Three years ago, Eaton Vance Corp. thought it had a great idea to get more banks to market the bond fund portfolios it manages.
The Boston-based municipal bond fund company became the first to begin offering a "hub and spoke" fund structure. Under this arrangement, Eaton Vance would act as a "hub" portfolio manager, generating fees from bank fund families - the "spokes" - which would market the pooled assets under their own names.
But so far, not a single bank has signed up with Eaton Vance, which manages 57 portfolios totaling $14.9 billion of assets.
"I wouldn't say we're going to stop" promoting the program, said Walker Martin, vice president-marketing at Eaton Vance's investment management subsidiary, "but it's harder than we thought to close a deal."
Eaton Vance's struggle doesn't necessarily suggest that the innovative concept is doomed. Indeed, Citicorp, Chase Manhattan Corp., Bankers Trust New York Corp., and J.P. Morgan & Co. have been able to capture assets for their fund programs from smaller banks and brokerage firms using a hub-and- spoke approach.
According to sources, Eaton Vance suffers from the specialized nature of its fund assets. Most of its funds are munis, and banks already manage plenty of those.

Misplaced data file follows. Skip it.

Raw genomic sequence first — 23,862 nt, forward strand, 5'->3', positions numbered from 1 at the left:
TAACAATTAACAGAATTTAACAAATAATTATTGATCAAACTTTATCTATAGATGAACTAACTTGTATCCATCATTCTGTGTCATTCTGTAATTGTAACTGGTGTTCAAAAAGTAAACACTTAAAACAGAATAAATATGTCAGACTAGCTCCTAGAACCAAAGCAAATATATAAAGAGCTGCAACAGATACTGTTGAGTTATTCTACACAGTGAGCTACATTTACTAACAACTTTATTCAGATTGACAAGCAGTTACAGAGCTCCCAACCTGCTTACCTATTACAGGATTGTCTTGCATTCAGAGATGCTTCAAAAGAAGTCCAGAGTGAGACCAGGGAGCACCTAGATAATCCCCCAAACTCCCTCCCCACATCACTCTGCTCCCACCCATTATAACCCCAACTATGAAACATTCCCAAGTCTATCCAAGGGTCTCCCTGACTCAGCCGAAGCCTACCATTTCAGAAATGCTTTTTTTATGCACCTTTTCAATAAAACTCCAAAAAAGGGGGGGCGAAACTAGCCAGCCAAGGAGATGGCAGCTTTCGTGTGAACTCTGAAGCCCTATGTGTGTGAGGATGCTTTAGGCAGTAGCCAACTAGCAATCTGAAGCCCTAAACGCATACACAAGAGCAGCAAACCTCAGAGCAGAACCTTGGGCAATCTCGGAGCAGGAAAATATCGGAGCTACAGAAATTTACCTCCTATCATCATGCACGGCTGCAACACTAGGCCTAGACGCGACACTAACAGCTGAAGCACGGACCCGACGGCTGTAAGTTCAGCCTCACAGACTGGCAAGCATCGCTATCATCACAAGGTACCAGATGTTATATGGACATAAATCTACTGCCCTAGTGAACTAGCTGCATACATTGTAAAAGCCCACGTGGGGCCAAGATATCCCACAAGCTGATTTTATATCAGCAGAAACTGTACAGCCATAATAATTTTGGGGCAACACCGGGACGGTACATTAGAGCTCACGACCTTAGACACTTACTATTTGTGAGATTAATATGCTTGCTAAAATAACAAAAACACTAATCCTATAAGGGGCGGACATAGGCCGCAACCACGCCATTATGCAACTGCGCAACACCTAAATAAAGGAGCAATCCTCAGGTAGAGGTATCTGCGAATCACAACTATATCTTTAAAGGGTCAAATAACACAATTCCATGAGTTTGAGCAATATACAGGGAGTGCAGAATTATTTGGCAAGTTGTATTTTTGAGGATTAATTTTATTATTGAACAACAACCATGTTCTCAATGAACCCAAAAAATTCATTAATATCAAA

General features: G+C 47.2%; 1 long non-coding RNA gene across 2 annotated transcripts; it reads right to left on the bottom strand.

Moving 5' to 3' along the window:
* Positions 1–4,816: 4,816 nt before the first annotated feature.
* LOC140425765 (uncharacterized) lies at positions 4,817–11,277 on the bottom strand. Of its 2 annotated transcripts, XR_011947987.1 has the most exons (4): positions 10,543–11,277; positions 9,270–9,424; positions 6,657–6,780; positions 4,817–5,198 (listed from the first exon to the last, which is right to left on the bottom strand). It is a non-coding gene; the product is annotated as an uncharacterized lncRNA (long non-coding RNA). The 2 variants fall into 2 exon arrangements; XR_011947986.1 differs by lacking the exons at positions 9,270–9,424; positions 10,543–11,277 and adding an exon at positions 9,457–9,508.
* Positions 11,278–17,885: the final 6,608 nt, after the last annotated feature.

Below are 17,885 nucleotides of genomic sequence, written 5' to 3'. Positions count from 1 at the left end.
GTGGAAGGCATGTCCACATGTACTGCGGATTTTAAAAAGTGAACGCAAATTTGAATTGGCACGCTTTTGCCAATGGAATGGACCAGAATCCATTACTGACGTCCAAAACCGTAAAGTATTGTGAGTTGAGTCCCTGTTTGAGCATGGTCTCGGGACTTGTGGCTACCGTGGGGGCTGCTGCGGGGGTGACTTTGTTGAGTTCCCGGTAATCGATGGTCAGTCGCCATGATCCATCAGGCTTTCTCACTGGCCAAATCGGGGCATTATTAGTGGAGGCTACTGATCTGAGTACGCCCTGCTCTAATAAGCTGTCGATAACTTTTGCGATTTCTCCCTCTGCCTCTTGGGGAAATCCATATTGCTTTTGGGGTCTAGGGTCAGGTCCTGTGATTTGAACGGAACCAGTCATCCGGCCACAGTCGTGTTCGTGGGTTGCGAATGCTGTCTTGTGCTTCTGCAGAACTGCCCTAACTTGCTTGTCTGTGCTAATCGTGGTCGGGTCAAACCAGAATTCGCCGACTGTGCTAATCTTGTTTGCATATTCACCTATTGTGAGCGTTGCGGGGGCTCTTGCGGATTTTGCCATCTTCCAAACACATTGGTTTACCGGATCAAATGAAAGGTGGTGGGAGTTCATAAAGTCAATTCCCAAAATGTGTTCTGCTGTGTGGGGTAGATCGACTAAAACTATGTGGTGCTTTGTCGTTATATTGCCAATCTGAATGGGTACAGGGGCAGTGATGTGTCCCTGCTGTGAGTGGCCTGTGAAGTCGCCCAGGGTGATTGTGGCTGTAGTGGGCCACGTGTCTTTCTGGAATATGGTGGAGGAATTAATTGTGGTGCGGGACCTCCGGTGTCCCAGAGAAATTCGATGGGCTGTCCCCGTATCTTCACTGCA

"Conceptually, I don't have a problem with hub and spoke, but it has to be a portfolio I'm not going to manage myself or I don't have the capabilities to manage myself," said Christopher Maxwell, an executive vice president who oversees KeyCorp's Victory Funds.
Indeed, hub portfolios have captured $59.4 billion of assets nationwide, about 2% of all mutual fund assets in the country.
About one-third of hub portfolios are managed by bank fund programs, according to Signature Financial Group, a firm that helps companies structure these portfolios.
Eaton Vance's "hub-and-spoke" effort was dubbed Vantage Asset Program, and it had been overseen by William J. Kearns Jr., a vice president who left in November. Mr. Martin has taken over that role. Eaton Vance refused to comment on Mr. Kearns' departure.
Mr. Martin said Eaton Vance isn't throwing in the towel because banks still have not proven they can generate enough assets for their funds on their own.